Local authorities have a duty to carry out impact studies on significant changes in their policies and services. They did cursory ones when they proposed the current budget which recommended that in depth impact studies were done before the budget was passed, however they weren’t carried out. I have the original documents on my laptop.
I personally do not believe that the parity of esteem argument is the right one to use in relation to local authority provided social care services. It’s a different wider issue which carries no weight with the council who were the major funder. They will say that they’re fulfilling their statutory obligations, and they will also say that existing services (Alliance etc) cater for everyone. Not to mention the fact that the majority of the cuts effect vulnerable people across the board, including those with physical problems, there are a number of orgs such as Vision the sight impairment support people, and Gemini the domstic violence org who are also likely to close this year due to lack of funding, so it’s a much wider issue than just mental health in NS.
Also, comparing one thing to another (in this case mental health services with physical ones) is a dangerous game to play and risks alienating those who support or have physical problems as they try and defend what they’ve got and it’s a very problematic route to go down, it’s more likely to be divisive than uniting as things stand. Like I said earlier, the parity route leads to very murky and difficult waters. It also means almost nothing to your average person, it’s not an engaging hook for people to buy into, it’s a mainly political issue and is an argument that needs to be had on a national political level and trickle down from there I think personally.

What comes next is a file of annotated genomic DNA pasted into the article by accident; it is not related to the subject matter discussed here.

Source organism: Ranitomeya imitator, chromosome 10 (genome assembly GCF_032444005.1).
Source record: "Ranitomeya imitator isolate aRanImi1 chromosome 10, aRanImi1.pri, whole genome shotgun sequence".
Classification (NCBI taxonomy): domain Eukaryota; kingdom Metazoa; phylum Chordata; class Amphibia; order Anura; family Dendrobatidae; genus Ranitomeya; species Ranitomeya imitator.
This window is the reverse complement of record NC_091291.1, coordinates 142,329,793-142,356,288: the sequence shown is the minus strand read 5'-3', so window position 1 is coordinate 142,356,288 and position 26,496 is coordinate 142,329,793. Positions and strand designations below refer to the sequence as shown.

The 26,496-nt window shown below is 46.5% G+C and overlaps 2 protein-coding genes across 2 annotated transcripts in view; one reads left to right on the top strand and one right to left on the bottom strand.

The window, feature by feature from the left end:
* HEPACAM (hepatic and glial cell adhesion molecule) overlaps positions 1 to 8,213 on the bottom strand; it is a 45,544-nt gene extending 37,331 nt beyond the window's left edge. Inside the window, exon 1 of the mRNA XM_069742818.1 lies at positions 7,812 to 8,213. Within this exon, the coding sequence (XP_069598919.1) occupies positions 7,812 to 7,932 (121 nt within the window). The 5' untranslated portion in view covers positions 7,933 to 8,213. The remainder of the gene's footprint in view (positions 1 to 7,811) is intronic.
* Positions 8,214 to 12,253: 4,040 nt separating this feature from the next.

However, if you say that the cuts to services remove vital lifelines from vulnerable people which has major implications, and use our experience with mental health as the core example, that’s something concrete and personal that people can instantly understand and get behind, and will mobilise the majority rather than just those with personal interests. Also it’s much harder to argue against as we can demonstrate the effects, we can use people’s personal stories, talk about real needs etc.
I don’t know if that makes sense?